WHAT'S IN THIS CHAPTER?
Managing schedule and single events
Unscheduling cron events
Viewing all scheduled cron jobs
Creating custom intervals in cron
Creating practical use examples
The execution of certain functions on a schedule is a key feature of the WordPress API. In this chapter you learn how to schedule events in cron, unschedule events, and set custom cron schedule intervals. You also create more advanced, practical-use example plugins using cron.
Cron is how WordPress handles scheduled events. The term cron comes from the time-based job scheduler in UNIX. WordPress uses cron for various core functionality. These scheduled jobs include checking for new versions of WordPress, checking for plugin and theme updates, and publishing scheduled posts.
One of the common misconceptions about cron in WordPress is that cron is always running, looking for tasks to execute. This actually isn't true. Cron is run when a frontend or admin page is loaded on your web site. Every time a page is requested, WordPress checks if there are any cron jobs to run. Any visit to your Web site can trigger cron, whether from a visitor or a search engine bot.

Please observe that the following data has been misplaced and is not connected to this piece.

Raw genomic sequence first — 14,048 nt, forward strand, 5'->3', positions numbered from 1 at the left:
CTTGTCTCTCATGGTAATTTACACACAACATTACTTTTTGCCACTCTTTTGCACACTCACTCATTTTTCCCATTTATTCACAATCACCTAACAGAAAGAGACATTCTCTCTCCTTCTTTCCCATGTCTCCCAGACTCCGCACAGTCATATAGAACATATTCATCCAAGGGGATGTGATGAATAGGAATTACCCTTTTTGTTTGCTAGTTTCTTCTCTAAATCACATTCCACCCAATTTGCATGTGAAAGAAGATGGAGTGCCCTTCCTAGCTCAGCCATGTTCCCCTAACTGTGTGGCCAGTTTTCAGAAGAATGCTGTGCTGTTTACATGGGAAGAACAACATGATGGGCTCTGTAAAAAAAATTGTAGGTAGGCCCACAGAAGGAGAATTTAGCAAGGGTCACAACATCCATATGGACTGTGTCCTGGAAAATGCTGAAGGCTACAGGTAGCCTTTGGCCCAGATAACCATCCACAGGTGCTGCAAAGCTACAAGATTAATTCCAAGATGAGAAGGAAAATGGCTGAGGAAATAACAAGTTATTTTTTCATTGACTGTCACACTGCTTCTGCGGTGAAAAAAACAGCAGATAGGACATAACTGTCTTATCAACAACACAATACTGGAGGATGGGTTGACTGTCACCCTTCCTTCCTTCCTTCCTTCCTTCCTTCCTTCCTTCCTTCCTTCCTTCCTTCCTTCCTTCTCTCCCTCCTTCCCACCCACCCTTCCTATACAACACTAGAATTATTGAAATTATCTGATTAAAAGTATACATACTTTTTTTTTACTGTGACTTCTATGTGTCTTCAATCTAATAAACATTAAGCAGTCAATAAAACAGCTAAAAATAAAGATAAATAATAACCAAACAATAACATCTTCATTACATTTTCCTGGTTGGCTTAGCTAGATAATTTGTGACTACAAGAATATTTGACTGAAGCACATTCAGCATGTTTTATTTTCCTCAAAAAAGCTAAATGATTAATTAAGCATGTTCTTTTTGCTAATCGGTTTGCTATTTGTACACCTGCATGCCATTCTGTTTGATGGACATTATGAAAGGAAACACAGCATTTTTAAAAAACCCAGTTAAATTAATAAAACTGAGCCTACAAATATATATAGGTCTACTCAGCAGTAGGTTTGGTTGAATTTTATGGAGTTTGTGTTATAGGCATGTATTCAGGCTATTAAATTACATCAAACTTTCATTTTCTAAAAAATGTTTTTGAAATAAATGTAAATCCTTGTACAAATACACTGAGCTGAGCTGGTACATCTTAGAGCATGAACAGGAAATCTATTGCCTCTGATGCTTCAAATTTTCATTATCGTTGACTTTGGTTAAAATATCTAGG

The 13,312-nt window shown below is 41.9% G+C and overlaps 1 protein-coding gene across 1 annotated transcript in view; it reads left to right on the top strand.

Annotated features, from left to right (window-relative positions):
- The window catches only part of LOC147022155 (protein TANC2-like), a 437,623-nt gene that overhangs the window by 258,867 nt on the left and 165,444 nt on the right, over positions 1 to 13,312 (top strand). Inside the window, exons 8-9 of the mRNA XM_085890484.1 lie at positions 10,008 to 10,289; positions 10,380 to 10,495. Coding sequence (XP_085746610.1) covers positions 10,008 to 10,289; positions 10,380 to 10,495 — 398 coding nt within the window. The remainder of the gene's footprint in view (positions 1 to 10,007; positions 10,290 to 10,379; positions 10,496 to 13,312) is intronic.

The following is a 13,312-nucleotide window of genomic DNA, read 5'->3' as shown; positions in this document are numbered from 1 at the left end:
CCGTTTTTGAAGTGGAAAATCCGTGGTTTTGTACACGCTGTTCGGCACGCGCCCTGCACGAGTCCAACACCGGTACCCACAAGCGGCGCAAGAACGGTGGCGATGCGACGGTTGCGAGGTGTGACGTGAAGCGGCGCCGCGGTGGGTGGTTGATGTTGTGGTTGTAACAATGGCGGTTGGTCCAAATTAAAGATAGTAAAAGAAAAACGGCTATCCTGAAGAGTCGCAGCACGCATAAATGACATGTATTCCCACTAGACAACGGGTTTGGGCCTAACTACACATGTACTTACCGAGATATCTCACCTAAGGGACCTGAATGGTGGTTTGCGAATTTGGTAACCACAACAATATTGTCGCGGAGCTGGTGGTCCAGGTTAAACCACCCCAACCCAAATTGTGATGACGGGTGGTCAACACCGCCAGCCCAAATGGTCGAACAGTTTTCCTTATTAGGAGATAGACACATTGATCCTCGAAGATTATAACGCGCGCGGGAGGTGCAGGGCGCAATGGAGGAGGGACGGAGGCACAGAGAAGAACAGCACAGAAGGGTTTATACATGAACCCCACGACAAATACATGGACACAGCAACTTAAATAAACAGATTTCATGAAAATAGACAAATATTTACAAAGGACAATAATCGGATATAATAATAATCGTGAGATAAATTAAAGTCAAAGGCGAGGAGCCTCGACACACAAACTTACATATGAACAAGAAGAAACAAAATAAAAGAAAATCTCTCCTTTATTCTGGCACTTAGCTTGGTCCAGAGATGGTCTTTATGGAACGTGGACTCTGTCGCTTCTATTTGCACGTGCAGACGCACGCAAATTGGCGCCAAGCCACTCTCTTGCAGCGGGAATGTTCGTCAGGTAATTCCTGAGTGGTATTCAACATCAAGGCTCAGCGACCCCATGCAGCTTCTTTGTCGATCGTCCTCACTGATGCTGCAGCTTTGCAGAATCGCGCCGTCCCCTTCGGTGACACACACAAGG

This is also one of the caveats of cron. Because cron runs on page load, it is not 100% precise. If you have a scheduled cron job to run at midnight, but your Web site lacks adequate traffic, the scheduled job may not run until 12:30 a.m. or later because no one is on your Web site that ...